As I walk into the town – I was shocked to see the change in landscape of the town. New buildings, new shops, new restos, and many more new’s – I have not dared to walk back to town again. Leh has lost its charm.
There are other stories to be heard. Oriental owner rattles – it is difficult with all the high impact tourists coming this way. Leh runs on diesel generator power, the whole town I mean – all the geysers, lights, TV’s, water heaters, water pumps all of it. Some of them like Oriental have solar powered water heating systems and basic lighting running alternatively. The makemytrip types don’t see the point or value the scarcity of resources. They stand below hot showers emptying the overhead tanks, insist on keeping the generator ON all night, and turn a blind eye on conserving. I guess the problem is awareness.
Now there is a problem in a larger scale. So far Ladakh has been seeing independent travellers. These independent travellers have been scattering their monies into the many restos, guesthouses, taxis, and other local setups. There was a split and all involved locally were happy and earned their share. Then comes the corporate tour operators; charter flights arrive, hotels are mass booked with obscene discounts bringing in the ‘every minute packaged’ tourists. This ‘every minute packaged’ starts at the hotel and ends at the hotel. Every meal every snack is planned at the hotel. On local tours – packed food from the hotel is carried along. Instead of smaller vehicles big buses are used to ferry the packaged.
Now this is what might happen, serious travellers avoid the touristy places. We have seen what has become of the Ooty’s and the Manali’s of the world. So the smaller businesses who depend on tourism suffer cos the ‘every minute packaged’ cant afford to explore the offerings of the town. They are tied into their packages. The serious travellers who scattered their monies are no longer there. The taxis don’t have much business cos the ‘every minute packaged’ are ferried in big buses. Guesthouses, hotels, have to scale up to have TV, intercom, geysers, and god knows what to satisfy the high impact tourists, thereby they getting into a debt game. I have not even spoken about the trash and solid waste management.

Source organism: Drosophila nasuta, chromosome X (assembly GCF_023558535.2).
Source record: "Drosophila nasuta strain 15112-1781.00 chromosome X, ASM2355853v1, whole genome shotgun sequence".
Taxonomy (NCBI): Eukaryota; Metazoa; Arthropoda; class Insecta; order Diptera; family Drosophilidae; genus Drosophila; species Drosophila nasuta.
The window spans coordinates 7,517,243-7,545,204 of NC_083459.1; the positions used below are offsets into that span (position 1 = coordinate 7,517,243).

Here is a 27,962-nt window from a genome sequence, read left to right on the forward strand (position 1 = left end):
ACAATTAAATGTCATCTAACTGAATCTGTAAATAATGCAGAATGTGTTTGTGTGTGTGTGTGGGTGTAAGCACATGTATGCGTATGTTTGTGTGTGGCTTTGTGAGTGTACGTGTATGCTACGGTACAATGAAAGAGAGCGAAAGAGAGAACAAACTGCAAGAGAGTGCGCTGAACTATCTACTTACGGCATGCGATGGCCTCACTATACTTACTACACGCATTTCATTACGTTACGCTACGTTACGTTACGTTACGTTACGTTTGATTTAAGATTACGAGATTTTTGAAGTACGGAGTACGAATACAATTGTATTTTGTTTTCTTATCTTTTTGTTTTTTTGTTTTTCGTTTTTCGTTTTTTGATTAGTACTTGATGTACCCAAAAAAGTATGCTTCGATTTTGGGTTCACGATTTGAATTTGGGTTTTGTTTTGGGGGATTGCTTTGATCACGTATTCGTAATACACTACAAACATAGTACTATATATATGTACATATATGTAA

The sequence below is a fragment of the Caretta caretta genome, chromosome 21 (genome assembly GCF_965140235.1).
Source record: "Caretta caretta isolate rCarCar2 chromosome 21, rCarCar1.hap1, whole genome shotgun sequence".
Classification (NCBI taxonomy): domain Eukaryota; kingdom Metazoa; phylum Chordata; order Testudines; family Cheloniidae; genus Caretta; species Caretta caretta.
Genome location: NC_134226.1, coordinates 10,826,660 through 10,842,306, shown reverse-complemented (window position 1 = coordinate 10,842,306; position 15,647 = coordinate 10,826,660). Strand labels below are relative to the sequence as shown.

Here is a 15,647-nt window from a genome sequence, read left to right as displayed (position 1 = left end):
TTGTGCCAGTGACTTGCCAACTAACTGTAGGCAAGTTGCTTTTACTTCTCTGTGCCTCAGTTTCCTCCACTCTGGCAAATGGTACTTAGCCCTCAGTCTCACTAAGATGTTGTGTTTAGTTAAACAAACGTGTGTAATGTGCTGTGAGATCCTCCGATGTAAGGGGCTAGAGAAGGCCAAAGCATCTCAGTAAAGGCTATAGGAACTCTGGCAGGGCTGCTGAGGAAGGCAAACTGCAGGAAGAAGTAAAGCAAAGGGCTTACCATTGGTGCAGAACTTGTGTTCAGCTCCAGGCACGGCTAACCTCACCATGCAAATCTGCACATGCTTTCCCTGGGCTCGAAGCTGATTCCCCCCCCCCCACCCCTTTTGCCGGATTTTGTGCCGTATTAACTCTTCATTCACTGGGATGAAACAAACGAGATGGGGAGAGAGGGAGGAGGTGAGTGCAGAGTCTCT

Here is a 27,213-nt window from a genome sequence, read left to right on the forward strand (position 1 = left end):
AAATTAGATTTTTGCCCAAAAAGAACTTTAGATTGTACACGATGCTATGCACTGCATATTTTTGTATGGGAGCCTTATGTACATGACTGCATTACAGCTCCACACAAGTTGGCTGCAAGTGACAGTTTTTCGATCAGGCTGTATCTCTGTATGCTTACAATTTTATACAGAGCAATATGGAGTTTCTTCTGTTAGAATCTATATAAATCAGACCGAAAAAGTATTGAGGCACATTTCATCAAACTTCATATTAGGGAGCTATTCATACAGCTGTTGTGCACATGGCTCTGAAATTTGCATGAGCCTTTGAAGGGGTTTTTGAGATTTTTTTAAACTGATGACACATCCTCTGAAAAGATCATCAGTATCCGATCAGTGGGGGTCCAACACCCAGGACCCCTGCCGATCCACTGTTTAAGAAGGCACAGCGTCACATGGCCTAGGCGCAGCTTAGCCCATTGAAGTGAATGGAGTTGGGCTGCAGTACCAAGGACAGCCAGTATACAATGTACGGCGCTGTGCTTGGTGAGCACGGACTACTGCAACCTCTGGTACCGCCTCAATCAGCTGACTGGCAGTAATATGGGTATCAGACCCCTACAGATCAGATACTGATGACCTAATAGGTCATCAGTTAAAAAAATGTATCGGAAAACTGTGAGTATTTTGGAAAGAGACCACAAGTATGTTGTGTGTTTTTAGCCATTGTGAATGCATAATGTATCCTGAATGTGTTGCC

Where does it stop or where does it begin?
When Ladakh opened to tourism – year 1974 – 500 travellers braved the journey to visit Ladakh. This season when the corporate tour operators floated their Ladakh packages – one single company got in 10000 tourists, they want to bring 50000 tourists next year. Where is it headed – no answer to the question, but we have seen what has happened to the popular hill stations of the India. Aren’t they in a mess?
Few tips to make ur trip in Ladakh low impact –
1. Pick a local Ladakhi operator or a conscious travel company
2. Make an effort to share ur money into local hands
3. Avoid an ‘every minute packaged’ tour. They are cheap but they don’t give a local experience, they just make the bigger hotels, operators and themselves richer and fleece the smaller fellows
4. Value and conserve the local resources – use buckets instead of showers – simple things like that
5. People in Ladakh are a wonderful lot – they are peaceful and welcoming – pls treat them well or we will loose the innocence of a breed of happy simple people
6. Pls don’t trash the place – avoid things like mineral water bottles. Carry ur own bottles which can be refilled at local places. There are spots in town where one can fill in filtered water. This is an effort to cut down trash by locals
7. Pls be more aware – I am sure u don’t want to be counted among the ‘every minute packaged’ tourists.
One doesn’t have to have a reason to travel – it’s as simple as getting out there to take it within! Propagating the same message for over a decade, Santosh has traversed turbulent rivers, worked with an NGO, built solar fences & initiated an outdoor gear store and meandered through most of India. For those who know him better, he’s just stirred something within them…
After leading inspiring ventures like Getoffurass, Photographyonthemove & Getofftraveler, there’s only one nonchalant reaction from him- “It’s been an interesting journey so far”!
Photo Credit: Anukaran Singh
August 5, 2010 2 Comments
A few years ago I got a chance to experience India; I quit my job and travelled for 8 months. When I finally did get home-sick and came back I had so much to say that I didn’t know where to start so, I never did get down to writing about it. But then recently at the GetOff Traveller Meet one of the speakers – Charu, a traveller writer – got me thinking about my journey as stories. That helped get over the overwhelm I was feeling; it seemed a lot easier to write stories.